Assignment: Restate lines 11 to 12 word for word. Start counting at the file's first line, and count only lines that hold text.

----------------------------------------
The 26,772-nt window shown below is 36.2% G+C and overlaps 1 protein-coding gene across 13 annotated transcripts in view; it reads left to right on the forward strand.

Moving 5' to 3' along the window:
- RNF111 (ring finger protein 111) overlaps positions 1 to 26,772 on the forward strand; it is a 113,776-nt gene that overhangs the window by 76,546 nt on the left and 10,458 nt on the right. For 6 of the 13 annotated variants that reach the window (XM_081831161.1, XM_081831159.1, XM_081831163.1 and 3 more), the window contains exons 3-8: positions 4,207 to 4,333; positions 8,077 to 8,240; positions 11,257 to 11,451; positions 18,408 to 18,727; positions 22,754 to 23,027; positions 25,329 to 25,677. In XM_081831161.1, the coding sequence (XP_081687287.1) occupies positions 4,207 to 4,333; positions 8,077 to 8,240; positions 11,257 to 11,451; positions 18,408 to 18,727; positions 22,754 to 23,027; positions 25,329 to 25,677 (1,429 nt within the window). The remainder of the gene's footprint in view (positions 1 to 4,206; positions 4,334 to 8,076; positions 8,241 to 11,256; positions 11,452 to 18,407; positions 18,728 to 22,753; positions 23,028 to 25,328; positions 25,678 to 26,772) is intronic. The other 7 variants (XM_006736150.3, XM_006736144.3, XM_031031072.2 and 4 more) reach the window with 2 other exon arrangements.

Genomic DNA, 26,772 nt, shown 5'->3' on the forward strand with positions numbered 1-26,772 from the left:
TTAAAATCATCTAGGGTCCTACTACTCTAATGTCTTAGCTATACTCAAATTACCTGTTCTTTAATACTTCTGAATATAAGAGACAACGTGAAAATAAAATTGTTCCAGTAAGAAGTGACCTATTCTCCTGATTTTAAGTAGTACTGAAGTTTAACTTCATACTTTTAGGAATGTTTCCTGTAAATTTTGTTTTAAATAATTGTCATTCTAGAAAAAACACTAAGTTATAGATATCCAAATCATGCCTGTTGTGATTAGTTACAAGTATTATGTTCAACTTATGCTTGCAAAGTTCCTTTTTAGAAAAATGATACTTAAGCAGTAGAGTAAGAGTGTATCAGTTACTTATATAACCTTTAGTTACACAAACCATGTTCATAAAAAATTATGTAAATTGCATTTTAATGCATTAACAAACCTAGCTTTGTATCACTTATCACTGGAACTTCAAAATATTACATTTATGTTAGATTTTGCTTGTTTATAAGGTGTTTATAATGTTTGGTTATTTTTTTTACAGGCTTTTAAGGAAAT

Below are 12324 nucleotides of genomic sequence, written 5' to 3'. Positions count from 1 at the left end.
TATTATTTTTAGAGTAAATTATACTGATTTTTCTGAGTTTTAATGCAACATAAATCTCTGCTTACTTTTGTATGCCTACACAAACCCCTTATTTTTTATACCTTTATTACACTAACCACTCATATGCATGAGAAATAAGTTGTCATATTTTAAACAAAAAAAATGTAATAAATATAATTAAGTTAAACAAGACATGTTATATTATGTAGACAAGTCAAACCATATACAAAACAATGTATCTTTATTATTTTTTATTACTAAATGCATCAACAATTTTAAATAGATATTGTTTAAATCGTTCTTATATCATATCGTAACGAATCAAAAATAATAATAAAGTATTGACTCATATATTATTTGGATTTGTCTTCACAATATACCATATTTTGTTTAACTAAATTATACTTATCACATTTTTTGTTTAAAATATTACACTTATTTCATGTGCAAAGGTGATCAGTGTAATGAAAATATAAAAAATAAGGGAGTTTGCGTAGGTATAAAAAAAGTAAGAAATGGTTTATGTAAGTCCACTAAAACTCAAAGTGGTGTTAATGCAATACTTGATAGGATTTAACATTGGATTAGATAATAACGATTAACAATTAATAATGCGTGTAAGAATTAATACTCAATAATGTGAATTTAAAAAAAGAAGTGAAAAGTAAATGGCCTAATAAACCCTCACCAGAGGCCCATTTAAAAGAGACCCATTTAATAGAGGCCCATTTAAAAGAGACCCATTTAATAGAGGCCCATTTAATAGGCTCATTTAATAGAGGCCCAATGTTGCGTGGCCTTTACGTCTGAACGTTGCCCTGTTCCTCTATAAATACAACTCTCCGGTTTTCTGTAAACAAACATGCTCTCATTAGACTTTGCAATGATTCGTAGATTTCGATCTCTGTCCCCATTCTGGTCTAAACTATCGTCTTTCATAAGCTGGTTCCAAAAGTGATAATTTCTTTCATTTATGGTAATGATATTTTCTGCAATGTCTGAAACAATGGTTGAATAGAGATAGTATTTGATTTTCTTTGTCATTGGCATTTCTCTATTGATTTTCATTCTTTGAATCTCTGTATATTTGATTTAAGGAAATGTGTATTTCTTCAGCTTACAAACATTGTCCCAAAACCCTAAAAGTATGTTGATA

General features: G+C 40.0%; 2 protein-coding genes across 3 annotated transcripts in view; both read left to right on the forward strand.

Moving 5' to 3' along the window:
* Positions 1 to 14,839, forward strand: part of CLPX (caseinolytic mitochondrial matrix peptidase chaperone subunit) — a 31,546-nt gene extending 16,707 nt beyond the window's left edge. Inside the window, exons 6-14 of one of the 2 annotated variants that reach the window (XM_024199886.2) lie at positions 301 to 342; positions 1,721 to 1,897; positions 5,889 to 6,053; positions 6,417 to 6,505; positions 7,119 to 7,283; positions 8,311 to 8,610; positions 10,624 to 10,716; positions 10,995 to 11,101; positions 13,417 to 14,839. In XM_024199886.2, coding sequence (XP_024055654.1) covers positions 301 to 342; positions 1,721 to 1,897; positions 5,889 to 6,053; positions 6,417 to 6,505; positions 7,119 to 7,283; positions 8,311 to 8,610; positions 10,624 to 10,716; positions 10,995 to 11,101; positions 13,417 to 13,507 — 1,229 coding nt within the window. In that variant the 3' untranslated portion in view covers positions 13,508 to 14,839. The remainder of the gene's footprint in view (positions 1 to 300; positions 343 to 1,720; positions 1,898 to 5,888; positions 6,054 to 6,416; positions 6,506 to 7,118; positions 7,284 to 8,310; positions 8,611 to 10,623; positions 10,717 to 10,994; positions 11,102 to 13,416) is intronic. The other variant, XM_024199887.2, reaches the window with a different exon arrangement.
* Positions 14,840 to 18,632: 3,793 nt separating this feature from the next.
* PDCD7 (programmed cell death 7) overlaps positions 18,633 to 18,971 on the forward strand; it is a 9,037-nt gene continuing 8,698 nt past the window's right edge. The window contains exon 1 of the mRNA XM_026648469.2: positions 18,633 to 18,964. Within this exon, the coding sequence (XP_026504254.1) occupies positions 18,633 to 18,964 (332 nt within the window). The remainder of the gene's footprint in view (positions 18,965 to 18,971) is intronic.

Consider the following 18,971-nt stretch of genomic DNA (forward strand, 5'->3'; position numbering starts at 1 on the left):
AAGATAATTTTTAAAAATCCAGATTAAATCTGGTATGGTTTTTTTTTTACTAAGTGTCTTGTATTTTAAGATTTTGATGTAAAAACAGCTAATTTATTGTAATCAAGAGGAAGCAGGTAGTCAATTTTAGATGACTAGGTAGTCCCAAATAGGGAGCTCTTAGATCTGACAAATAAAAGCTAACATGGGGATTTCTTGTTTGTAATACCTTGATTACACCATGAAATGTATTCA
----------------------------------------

* Positions 14,840 to 18,632: 3,793 nt separating this feature from the next.
* PDCD7 (programmed cell death 7) overlaps positions 18,633 to 18,971 on the forward strand; it is a 9,037-nt gene continuing 8,698 nt past the window's right edge. The window contains exon 1 of the mRNA XM_026648469.2: positions 18,633 to 18,964. Within this exon, the coding sequence (XP_026504254.1) occupies positions 18,633 to 18,964 (332 nt within the window). The remainder of the gene's footprint in view (positions 18,965 to 18,971) is intronic.